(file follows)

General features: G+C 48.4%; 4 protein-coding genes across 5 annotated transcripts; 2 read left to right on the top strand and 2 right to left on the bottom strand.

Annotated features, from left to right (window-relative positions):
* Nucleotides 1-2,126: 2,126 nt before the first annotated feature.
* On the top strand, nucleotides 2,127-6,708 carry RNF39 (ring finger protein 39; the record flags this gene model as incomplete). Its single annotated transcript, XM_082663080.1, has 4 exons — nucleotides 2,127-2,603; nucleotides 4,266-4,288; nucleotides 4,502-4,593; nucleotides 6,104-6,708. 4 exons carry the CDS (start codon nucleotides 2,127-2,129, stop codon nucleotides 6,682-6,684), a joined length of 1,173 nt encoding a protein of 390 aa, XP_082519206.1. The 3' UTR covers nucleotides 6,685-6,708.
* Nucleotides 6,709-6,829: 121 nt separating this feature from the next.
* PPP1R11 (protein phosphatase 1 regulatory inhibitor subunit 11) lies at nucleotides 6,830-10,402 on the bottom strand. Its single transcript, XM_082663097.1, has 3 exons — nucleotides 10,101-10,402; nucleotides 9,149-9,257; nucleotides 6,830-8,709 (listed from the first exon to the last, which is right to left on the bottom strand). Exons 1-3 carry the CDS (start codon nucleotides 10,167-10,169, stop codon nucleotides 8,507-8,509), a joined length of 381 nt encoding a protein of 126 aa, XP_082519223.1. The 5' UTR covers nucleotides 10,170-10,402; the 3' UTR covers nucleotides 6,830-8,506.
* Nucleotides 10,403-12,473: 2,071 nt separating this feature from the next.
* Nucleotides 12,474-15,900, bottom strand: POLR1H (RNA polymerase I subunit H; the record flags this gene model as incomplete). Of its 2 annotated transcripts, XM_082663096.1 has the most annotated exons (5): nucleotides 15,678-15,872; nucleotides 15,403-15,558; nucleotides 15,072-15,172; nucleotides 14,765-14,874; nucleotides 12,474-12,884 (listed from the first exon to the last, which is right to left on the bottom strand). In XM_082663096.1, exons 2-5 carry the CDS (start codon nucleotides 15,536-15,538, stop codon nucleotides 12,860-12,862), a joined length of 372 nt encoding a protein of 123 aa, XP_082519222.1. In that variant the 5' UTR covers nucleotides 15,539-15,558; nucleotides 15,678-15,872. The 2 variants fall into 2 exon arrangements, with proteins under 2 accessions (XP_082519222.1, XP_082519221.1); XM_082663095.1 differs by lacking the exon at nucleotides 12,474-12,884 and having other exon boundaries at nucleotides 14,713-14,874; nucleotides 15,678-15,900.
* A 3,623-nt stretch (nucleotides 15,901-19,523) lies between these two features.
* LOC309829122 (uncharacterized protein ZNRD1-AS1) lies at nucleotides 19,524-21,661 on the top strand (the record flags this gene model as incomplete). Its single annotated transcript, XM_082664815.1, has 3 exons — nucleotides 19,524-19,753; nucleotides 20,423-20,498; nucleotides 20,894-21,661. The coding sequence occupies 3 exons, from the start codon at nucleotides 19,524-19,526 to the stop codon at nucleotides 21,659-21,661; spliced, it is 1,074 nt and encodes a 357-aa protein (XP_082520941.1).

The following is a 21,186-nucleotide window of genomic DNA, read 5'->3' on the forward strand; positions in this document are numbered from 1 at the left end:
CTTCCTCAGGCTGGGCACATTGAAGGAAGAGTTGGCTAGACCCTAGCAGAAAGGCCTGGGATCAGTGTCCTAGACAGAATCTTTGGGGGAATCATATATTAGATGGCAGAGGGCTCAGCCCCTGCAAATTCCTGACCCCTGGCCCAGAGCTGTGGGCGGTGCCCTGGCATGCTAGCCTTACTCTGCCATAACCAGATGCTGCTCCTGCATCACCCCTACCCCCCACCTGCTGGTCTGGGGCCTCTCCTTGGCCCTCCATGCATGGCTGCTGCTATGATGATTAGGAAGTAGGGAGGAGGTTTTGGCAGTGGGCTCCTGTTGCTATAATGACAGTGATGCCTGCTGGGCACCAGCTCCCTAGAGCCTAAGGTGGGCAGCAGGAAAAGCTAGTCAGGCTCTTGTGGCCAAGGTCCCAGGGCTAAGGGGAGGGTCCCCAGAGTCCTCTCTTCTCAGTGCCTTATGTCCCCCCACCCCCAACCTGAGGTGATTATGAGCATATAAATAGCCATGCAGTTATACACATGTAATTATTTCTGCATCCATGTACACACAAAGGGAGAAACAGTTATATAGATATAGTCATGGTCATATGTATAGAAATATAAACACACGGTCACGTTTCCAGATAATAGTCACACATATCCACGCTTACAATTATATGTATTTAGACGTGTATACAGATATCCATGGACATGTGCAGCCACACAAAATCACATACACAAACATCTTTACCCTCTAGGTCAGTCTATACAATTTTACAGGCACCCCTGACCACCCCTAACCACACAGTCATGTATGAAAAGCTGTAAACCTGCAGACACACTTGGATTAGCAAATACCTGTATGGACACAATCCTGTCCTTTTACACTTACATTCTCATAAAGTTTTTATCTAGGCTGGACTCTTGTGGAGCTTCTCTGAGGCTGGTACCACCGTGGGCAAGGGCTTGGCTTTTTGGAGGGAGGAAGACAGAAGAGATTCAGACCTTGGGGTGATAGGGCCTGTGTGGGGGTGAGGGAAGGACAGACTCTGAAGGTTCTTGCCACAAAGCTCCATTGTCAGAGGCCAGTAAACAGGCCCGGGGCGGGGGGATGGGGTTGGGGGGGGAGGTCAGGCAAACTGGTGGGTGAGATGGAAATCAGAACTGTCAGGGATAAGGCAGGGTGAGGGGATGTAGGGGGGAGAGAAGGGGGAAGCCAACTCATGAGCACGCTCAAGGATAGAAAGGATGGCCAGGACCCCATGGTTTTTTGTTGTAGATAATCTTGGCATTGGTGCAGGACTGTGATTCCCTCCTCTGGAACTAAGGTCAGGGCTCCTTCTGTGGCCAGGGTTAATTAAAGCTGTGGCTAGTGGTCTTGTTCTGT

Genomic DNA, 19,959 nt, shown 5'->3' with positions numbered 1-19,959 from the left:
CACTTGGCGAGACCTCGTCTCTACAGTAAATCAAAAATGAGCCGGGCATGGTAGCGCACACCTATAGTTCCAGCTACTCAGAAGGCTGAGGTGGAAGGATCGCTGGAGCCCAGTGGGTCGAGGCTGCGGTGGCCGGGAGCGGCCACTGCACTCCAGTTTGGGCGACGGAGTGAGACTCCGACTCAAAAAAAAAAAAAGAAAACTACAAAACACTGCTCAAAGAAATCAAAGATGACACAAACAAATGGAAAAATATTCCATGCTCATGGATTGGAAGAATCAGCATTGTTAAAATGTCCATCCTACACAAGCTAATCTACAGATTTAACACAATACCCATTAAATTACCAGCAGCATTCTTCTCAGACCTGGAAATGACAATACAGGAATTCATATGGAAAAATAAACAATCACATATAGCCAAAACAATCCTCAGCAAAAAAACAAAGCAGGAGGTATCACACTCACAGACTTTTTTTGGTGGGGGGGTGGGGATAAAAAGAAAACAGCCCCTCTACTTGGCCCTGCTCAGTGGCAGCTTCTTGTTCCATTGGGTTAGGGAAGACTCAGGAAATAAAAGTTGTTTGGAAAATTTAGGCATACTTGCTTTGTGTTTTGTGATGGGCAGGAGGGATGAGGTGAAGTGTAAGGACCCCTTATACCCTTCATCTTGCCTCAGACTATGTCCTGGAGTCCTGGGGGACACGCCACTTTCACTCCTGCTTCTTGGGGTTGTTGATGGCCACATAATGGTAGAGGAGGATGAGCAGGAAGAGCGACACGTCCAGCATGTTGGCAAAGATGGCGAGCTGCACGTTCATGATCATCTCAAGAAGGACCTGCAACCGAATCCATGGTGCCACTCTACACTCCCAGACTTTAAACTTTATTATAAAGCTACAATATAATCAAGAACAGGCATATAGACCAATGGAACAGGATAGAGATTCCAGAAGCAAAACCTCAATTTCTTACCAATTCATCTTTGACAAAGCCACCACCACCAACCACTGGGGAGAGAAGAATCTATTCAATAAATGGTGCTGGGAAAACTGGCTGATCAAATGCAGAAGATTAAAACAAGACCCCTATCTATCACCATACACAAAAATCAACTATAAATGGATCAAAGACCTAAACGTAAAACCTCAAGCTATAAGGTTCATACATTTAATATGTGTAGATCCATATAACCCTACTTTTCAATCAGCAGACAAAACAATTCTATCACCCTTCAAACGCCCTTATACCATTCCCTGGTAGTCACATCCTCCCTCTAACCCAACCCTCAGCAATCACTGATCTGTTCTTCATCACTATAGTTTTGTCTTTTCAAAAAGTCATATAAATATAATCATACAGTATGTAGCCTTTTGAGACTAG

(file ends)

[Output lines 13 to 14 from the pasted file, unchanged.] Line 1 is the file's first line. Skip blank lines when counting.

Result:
Genomic DNA, 19,959 nt, shown 5'->3' with positions numbered 1-19,959 from the left:
CACTTGGCGAGACCTCGTCTCTACAGTAAATCAAAAATGAGCCGGGCATGGTAGCGCACACCTATAGTTCCAGCTACTCAGAAGGCTGAGGTGGAAGGATCGCTGGAGCCCAGTGGGTCGAGGCTGCGGTGGCCGGGAGCGGCCACTGCACTCCAGTTTGGGCGACGGAGTGAGACTCCGACTCAAAAAAAAAAAAAGAAAACTACAAAACACTGCTCAAAGAAATCAAAGATGACACAAACAAATGGAAAAATATTCCATGCTCATGGATTGGAAGAATCAGCATTGTTAAAATGTCCATCCTACACAAGCTAATCTACAGATTTAACACAATACCCATTAAATTACCAGCAGCATTCTTCTCAGACCTGGAAATGACAATACAGGAATTCATATGGAAAAATAAACAATCACATATAGCCAAAACAATCCTCAGCAAAAAAACAAAGCAGGAGGTATCACACTCACAGACTTTTTTTGGTGGGGGGGTGGGGATAAAAAGAAAACAGCCCCTCTACTTGGCCCTGCTCAGTGGCAGCTTCTTGTTCCATTGGGTTAGGGAAGACTCAGGAAATAAAAGTTGTTTGGAAAATTTAGGCATACTTGCTTTGTGTTTTGTGATGGGCAGGAGGGATGAGGTGAAGTGTAAGGACCCCTTATACCCTTCATCTTGCCTCAGACTATGTCCTGGAGTCCTGGGGGACACGCCACTTTCACTCCTGCTTCTTGGGGTTGTTGATGGCCACATAATGGTAGAGGAGGATGAGCAGGAAGAGCGACACGTCCAGCATGTTGGCAAAGATGGCGAGCTGCACGTTCATGATCATCTCAAGAAGGACCTGCAACCGAATCCATGGTGCCACTCTACACTCCCAGACTTTAAACTTTATTATAAAGCTACAATATAATCAAGAACAGGCATATAGACCAATGGAACAGGATAGAGATTCCAGAAGCAAAACCTCAATTTCTTACCAATTCATCTTTGACAAAGCCACCACCACCAACCACTGGGGAGAGAAGAATCTATTCAATAAATGGTGCTGGGAAAACTGGCTGATCAAATGCAGAAGATTAAAACAAGACCCCTATCTATCACCATACACAAAAATCAACTATAAATGGATCAAAGACCTAAACGTAAAACCTCAAGCTATAAGGTTCATACATTTAATATGTGTAGATCCATATAACCCTACTTTTCAATCAGCAGACAAAACAATTCTATCACCCTTCAAACGCCCTTATACCATTCCCTGGTAGTCACATCCTCCCTCTAACCCAACCCTCAGCAATCACTGATCTGTTCTTCATCACTATAGTTTTGTCTTTTCAAAAAGTCATATAAATATAATCATACAGTATGTAGCCTTTTGAGACTAG